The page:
It was attended by students of STOU and Lomonosov Moscow State University studying Serbian language and culture, STOU 1st-year Master’s students studying Religious Education in Russia and Abroad, as well as the lecturers Elena Arkadievna Osipova (Associate Professor, Department of Slavic Philology), Elena Osipova (Associate Professor, Department of Russian and Serbian Studies), Elena Osipova (Associate Professor of Slavic Philology at STOU), and Ekaterina Yakushkina (Associate Professor of Slavic Philology at Moscow State University), a specialist in Slavic lexicology and ethnolinguistics.
The meeting was attended by guests from Serbia and Montenegro: Biljana Pumpalović, General Director of the company Globecast Moskva, which traces its ancestry to the Serbian region of Kosovo and Metohija; Stefan Milosević, Lecturer at the Faculty of Philology of Belgrade University; Mila Cerović a postgraduate student at MGIMO/Moscow State Institute of International Relations from Montenegro; and Dejana Malović, a master’s student at the Faculty of Philology of Belgrade University.
The meeting began with the story of Kira Eremina, a 1st-year Master’s student at the Faculty of History and Philology, about the history of Moscow Eparchy House from the moment of its inception to the present. Master’s students Maria Tishkina and Anastasia Medeksha prepared reports on the problems of personal upbringing and modern education based on the works of famous Serbian spiritual authors Archimandrite Justin (Popović) and Bishop Nikolai (Velimirović). Each presentation aroused great interest among those present and a lively discussion in Russian and Serbian.
The participants of the meeting shared their impressions.
Anastasia Medeksha, a 1st-year Master’s student at the Faculty of History and Philology at STOU: “St Nikolai of Serbia, St Justin (Popović): these are our contemporaries who clearly saw the beginning of those destructive processes for society of which we are reaping the fruits now. With love and pain, they instructed us in their writings, relying at the same time on a heritage that is understandable for Russians (albeit, in today’s world, not for everyone). For example, St Justin was a Serbian church writer and researcher who deeply studied the personality of Fedor Dostoevsky and his work. He even called Dostoevsky a ‘fifth Evangelist.’ And St. Nikolai of Serbia’s books War and the Bible and The Serbian People as the Servant of God helped me prepare a sharp and relevant report on the state of today’s young people, backing up the saint’s opinion with statistics and facts.”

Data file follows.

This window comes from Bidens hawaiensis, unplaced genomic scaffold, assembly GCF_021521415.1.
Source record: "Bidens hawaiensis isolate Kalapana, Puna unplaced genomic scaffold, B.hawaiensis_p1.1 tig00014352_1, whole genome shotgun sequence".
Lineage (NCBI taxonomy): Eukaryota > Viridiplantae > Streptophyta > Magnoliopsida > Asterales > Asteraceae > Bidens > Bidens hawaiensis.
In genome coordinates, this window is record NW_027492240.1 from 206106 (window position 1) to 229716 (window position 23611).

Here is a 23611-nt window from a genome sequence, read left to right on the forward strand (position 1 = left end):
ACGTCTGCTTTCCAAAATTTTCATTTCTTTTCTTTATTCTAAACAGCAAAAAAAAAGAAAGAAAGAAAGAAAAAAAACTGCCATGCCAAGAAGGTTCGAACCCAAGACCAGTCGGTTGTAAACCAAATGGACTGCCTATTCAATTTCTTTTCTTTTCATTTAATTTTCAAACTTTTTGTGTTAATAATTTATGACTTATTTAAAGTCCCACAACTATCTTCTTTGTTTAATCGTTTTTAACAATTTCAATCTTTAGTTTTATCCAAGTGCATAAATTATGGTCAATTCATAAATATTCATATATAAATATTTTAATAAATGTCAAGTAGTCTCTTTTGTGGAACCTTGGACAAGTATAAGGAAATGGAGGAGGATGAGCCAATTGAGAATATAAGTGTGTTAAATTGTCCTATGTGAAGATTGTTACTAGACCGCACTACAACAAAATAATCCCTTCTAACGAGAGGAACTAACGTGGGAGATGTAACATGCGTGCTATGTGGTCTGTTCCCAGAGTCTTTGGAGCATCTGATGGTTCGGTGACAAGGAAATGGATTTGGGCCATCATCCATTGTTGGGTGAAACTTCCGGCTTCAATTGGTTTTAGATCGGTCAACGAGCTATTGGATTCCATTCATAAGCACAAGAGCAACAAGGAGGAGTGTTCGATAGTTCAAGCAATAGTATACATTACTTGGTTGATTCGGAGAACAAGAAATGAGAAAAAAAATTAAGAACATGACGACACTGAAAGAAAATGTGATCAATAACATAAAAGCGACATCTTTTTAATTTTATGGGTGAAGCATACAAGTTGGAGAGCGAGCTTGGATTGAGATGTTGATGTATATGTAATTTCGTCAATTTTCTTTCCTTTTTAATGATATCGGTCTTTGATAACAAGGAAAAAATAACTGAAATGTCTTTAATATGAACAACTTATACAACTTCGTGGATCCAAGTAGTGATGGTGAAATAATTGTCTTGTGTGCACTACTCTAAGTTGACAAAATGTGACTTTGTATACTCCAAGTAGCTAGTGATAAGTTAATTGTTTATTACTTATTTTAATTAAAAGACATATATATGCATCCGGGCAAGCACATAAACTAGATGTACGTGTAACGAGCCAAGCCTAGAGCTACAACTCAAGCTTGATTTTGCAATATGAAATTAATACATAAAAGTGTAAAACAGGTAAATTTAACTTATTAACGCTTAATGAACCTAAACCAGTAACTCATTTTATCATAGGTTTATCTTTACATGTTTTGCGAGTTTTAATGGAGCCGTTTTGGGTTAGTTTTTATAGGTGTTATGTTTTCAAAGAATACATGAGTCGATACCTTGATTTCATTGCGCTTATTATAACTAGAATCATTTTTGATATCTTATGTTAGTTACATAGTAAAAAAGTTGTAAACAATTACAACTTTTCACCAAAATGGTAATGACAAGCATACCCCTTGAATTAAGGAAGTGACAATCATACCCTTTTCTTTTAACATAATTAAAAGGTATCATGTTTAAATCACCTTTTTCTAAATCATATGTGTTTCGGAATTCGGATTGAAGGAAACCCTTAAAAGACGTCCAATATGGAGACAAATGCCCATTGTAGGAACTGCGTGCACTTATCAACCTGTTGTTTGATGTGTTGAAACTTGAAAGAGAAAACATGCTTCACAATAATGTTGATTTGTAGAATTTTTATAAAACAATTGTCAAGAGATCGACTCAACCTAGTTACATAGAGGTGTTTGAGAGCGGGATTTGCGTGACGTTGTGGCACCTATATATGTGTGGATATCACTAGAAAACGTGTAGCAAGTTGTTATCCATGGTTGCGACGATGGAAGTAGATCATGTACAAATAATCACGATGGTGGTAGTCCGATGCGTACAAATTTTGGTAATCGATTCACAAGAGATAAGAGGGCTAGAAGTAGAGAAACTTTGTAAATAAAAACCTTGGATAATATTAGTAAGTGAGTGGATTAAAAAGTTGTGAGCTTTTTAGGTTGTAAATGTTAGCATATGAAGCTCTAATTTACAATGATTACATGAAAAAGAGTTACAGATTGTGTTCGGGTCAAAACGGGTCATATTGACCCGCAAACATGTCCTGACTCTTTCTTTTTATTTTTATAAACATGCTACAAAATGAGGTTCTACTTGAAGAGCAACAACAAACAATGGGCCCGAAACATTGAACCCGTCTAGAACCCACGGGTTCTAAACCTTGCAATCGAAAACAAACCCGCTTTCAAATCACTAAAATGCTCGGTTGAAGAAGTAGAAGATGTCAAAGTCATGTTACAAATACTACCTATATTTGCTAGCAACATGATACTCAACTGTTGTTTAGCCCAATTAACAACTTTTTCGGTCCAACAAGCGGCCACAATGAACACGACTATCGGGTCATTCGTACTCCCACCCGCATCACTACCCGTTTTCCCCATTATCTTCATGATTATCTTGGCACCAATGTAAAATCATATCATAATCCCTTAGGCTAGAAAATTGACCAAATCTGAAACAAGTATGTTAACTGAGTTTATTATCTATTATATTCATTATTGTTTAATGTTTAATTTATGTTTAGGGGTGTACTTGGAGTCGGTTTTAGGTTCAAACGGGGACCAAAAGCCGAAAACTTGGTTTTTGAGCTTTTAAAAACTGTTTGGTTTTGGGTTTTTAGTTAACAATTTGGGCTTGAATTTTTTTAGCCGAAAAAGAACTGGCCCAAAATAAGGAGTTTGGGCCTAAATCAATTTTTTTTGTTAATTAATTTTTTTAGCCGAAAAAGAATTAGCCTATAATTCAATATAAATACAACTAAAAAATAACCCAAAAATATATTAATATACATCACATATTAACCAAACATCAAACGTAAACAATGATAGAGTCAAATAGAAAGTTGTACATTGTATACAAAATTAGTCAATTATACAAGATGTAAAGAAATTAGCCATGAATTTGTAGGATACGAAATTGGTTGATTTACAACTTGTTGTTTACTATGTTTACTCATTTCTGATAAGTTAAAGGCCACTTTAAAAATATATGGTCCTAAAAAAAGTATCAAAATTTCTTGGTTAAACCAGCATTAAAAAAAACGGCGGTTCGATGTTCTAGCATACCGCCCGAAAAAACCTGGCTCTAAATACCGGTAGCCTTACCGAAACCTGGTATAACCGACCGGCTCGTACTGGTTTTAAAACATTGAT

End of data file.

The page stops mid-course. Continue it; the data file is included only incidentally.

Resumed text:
Maria Tishkina, a 1st-year Master’s student at STOU’s Faculty of History and Philology: “The reports on the spiritual heritage of Archimandrite Justin (Popović) and Christian nationalism, about which many Serbian authors write, sounded acute. All participants at the meeting exchanged opinions and asked questions, and expressed their desire to continue the tradition of holding such evenings. After all, this is already the second intercultural meeting. The first one took place at the Russian State University of the Humanities, the second one here at Likhov Lane, and the next one will be at Moscow State University. We are looking forward to the announcement of the evening and the invitation.”
Igor Kamennov, Alexandra Morenova, Evdokia Dadykina, 1st-year students of Serbian at the Department of Slavic Philology at Lomonosov Moscow State University: “I would like to express my gratitude to my colleagues from Saint Tikhon’s Orthodox University of the Humanities for their hospitality and friendly attitude. It was very interesting to learn the history of such a beautiful building filled with history, and also to get acquainted with wonderful colleagues from Serbia and Montenegro, to learn their point of view on many issues of cultural interrelations and traditions. At the meeting, we were familiarized with a number of entertaining reports on the specifics of teaching in the context of modernity, heard performances of Serbian songs, practiced our communication skills in the language we were studying. And, of course, the unforgettable end of the evening was the performance of the folk dance Kolo”.